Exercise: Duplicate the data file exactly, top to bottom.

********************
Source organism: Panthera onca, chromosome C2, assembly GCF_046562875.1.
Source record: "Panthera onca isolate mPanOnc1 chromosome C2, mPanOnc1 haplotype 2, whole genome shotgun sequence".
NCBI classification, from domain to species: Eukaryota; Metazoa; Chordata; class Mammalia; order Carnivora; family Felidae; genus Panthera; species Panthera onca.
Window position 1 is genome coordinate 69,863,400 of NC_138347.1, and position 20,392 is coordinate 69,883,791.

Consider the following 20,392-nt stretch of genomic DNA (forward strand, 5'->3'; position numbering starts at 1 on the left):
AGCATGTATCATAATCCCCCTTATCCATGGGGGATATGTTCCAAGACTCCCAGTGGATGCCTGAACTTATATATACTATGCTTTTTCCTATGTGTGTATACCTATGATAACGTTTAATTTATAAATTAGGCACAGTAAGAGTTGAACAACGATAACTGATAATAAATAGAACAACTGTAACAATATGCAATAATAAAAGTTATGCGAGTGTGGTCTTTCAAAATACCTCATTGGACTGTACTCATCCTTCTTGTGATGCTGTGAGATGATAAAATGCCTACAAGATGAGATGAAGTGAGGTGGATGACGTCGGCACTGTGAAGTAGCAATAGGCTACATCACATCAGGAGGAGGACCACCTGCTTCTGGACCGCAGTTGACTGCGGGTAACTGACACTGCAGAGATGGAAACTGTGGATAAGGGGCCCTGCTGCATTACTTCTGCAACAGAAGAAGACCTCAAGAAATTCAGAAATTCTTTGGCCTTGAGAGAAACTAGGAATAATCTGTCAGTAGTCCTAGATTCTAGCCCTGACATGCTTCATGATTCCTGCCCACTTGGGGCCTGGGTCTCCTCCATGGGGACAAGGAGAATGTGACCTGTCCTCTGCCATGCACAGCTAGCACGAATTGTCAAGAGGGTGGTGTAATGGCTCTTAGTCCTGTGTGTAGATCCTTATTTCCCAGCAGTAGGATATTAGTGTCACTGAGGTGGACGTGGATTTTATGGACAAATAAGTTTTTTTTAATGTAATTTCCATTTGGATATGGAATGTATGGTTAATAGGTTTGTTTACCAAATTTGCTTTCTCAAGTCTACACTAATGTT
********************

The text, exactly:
Source organism: Panthera onca, chromosome C2, assembly GCF_046562875.1.
Source record: "Panthera onca isolate mPanOnc1 chromosome C2, mPanOnc1 haplotype 2, whole genome shotgun sequence".
NCBI classification, from domain to species: Eukaryota; Metazoa; Chordata; class Mammalia; order Carnivora; family Felidae; genus Panthera; species Panthera onca.
Window position 1 is genome coordinate 69,863,400 of NC_138347.1, and position 20,392 is coordinate 69,883,791.

Consider the following 20,392-nt stretch of genomic DNA (forward strand, 5'->3'; position numbering starts at 1 on the left):
AGCATGTATCATAATCCCCCTTATCCATGGGGGATATGTTCCAAGACTCCCAGTGGATGCCTGAACTTATATATACTATGCTTTTTCCTATGTGTGTATACCTATGATAACGTTTAATTTATAAATTAGGCACAGTAAGAGTTGAACAACGATAACTGATAATAAATAGAACAACTGTAACAATATGCAATAATAAAAGTTATGCGAGTGTGGTCTTTCAAAATACCTCATTGGACTGTACTCATCCTTCTTGTGATGCTGTGAGATGATAAAATGCCTACAAGATGAGATGAAGTGAGGTGGATGACGTCGGCACTGTGAAGTAGCAATAGGCTACATCACATCAGGAGGAGGACCACCTGCTTCTGGACCGCAGTTGACTGCGGGTAACTGACACTGCAGAGATGGAAACTGTGGATAAGGGGCCCTGCTGCATTACTTCTGCAACAGAAGAAGACCTCAAGAAATTCAGAAATTCTTTGGCCTTGAGAGAAACTAGGAATAATCTGTCAGTAGTCCTAGATTCTAGCCCTGACATGCTTCATGATTCCTGCCCACTTGGGGCCTGGGTCTCCTCCATGGGGACAAGGAGAATGTGACCTGTCCTCTGCCATGCACAGCTAGCACGAATTGTCAAGAGGGTGGTGTAATGGCTCTTAGTCCTGTGTGTAGATCCTTATTTCCCAGCAGTAGGATATTAGTGTCACTGAGGTGGACGTGGATTTTATGGACAAATAAGTTTTTTTTAATGTAATTTCCATTTGGATATGGAATGTATGGTTAATAGGTTTGTTTACCAAATTTGCTTTCTCAAGTCTACACTAATGTT